Colorado Tourism Board Awards $1.8 Million Federal Marketing Grants


The Colorado Office of Tourism is distributing $1.8 million in marketing grants to help urban and Eastern Plains tourism offices recover from the lingering blows of the pandemic.

Federal Economic Development Administration money is part of a $750 million effort in the US bailout to support tourism and outdoor recreation. Tourism has rebounded in Colorado’s mountains, where outdoor recreation has drawn record visits during the pandemic’s urban shutdowns.

Tourism Recovery Marketing Grants announced on Tuesday are for five Front Range communities where international traffic has collapsed and congress business is slow to return.

“We have different communities across the state that are recovering at different rates,” reads a statement from Colorado Tourism Board director Tim Wolfe, who hopes the record grants will help the state return to spending. pre-pandemic visitors of 24.2 billion.

The tourism board reviewed 12 applications from 13 counties seeking $3.2 million as part of the grant application process. Wolfe has said for months that tourism on the Front Range hasn’t recovered as strongly as the state’s mountain destinations and he expected federal recovery dollars to support those urban destinations.

The tourism board has approximately $4.8 million in tourism grants from the Economic Development Administration, of which $2.8 million is for marketing and international visitation programs and $2 million for dollars are being spent on local destination management and recovery in areas that have not recovered from the pandemic. Earlier this year, the office distributed approximately $710,000 in tourism management subsidies.

The five Front Range organizations receiving the grants are:

  • The City of Loveland Economic Development Corp receives $175,000 for its “What’s Not to Love?” marketing campaign.
  • The Colorado Springs Convention and Visitors Bureau is receiving $400,000 for a campaign that promotes the city’s ties to Olympic athletes and governing bodies.
  • The Denver Metro Convention and Visitors Bureau receives $500,000 to reach international visitors.
  • The Fort Collins Convention and Visitors Bureau is receiving $175,000 for a campaign to attract off-season leisure travelers.
  • Visit Aurora gets $400,000 to better reach conventions and groups.

Two rural communities – Logan County and La Junta – are each receiving $75,000 to launch new marketing campaigns.

Colorado tourism rebounded of the collapse of 2020 with visitors spend $21.9 billion in 2021, according to the latest statewide tourist board surveys. Pleasure Travel — mostly in the Colorado high country – led the rebound as communities in the Front Range and Eastern Plains saw declines. (Visitor spending in the Denver metro area in 2021, for example, was 19% below the pre-pandemic record set in 2019.)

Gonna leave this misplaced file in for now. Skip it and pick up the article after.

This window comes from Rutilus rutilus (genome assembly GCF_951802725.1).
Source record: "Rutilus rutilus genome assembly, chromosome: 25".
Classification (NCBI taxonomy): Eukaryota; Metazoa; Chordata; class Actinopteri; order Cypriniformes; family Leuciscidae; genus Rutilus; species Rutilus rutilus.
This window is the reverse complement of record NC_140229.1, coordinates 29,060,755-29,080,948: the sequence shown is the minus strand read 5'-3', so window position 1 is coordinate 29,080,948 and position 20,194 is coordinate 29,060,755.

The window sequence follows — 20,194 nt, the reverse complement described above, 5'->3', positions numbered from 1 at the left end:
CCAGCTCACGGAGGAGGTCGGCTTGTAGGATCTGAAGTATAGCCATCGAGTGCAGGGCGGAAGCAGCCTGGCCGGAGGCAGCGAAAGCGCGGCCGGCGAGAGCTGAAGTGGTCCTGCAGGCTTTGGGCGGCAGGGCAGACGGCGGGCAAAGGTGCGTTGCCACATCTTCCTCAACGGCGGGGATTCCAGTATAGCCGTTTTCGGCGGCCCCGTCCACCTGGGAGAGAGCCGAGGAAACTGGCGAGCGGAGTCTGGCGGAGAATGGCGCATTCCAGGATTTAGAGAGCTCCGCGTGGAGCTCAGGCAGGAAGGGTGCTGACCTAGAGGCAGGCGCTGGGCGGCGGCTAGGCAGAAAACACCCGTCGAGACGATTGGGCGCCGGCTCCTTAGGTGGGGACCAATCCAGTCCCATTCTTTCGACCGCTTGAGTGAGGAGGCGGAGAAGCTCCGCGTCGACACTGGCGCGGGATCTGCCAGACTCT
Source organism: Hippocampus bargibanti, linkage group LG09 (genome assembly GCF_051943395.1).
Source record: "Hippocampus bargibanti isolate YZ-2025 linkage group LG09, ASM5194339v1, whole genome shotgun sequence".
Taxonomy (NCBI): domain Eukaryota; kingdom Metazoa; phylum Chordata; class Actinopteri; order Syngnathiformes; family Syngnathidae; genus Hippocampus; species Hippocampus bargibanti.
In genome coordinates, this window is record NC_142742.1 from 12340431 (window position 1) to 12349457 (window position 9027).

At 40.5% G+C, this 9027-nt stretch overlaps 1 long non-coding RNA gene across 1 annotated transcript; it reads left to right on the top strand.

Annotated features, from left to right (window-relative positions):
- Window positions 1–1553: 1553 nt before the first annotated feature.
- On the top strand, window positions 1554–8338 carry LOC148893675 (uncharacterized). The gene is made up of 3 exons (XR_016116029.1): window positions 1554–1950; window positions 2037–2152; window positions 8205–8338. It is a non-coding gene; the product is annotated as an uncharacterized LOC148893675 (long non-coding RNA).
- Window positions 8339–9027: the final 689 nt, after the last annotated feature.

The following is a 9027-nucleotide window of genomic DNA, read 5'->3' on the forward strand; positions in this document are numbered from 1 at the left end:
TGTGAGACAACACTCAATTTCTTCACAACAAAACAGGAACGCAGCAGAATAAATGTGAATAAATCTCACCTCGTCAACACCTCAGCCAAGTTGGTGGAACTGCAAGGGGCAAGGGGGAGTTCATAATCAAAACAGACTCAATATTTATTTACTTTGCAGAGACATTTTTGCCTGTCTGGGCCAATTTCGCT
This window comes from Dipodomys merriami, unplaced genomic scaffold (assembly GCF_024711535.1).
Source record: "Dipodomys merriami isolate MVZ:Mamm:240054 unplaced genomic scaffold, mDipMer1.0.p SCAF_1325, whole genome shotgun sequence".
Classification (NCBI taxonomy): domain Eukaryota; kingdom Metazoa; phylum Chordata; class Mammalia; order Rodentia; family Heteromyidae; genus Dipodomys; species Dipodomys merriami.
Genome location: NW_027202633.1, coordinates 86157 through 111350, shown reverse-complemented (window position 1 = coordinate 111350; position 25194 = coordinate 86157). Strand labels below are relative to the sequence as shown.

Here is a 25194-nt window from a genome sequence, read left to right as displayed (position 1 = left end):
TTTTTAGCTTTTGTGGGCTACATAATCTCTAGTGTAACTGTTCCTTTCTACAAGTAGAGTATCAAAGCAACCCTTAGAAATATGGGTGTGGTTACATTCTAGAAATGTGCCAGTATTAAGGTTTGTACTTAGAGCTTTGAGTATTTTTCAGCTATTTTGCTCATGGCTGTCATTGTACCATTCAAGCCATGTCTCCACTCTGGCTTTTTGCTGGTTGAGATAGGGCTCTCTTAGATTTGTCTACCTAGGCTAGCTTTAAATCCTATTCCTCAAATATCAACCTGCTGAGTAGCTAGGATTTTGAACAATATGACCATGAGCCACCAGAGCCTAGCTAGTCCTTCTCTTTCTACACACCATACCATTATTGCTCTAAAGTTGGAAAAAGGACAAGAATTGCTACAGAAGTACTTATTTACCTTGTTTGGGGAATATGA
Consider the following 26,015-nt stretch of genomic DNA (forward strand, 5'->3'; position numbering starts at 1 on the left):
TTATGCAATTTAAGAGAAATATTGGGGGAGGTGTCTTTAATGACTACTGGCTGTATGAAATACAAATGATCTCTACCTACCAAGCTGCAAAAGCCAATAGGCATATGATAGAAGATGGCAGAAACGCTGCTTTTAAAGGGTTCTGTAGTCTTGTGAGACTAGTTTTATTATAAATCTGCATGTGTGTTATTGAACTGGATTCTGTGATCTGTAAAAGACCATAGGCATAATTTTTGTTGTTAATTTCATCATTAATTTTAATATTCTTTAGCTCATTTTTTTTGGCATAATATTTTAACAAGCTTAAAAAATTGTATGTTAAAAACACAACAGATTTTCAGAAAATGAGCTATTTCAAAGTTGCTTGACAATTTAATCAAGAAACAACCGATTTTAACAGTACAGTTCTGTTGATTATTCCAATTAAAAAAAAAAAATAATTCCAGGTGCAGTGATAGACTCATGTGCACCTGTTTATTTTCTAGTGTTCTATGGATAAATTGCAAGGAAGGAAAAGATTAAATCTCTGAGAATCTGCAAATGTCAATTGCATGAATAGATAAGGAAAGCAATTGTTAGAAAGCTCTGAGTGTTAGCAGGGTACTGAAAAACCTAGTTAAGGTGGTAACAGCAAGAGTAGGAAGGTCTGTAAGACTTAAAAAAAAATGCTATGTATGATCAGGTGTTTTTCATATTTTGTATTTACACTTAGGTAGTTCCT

One of Wolfe’s main goals at the tourism board has been to rebuild international visitation to all parts of the state. Foreign visitors spent an all-time high of $1.7 billion in Colorado in 2019, but that spending plummeted to $306 million in 2020 and $385 million in 2021.

Richard Scharf, head of Visits Denver, said federal recovery dollars would help attract more international visitors to the city, which typically serves as a jumping-off point for foreign vacationers who stay longer and spend more when visiting the city. ‘State.

The $75,000 for La Junta will not only help the community find lost visitors, but will also help the community create a new marketing campaign around tarantulas. Earlier this spring, the Colorado Tourist Board donated $20,000 to the city to help launch a program to welcome fall visitors who gather in southeast Colorado to watch the breeding season. annual arachnids in the prairies of the Comanche National Grassland.

Visit La Junta has created a website to help tarantula tourists plan their trip. This new round of funding will help the community further develop its Tarantula Trek program — which it has been promoting since 2018 — as well as educate visitors on how to better respect wildlife and public lands.

This shift from pure marketing to increased visitor management is a major theme playing out in every corner of Colorado’s tourism industry right now, as tourism developers work with local communities to mitigate the impacts of crowds. New tourism campaigns emphasize value of residents as much as visitors as sustainable tourism messages replace traditional incentives encourage people to come and have fun.

“We have done a diligent job of educating people,” said La Junta tourism director Pamela Denahy. “We want to make sure we have a diversified economy and tourism plays a part in that. Tourism is another spoke on our wheel of economic development that helps us revitalize and make La Junta a better place to live.

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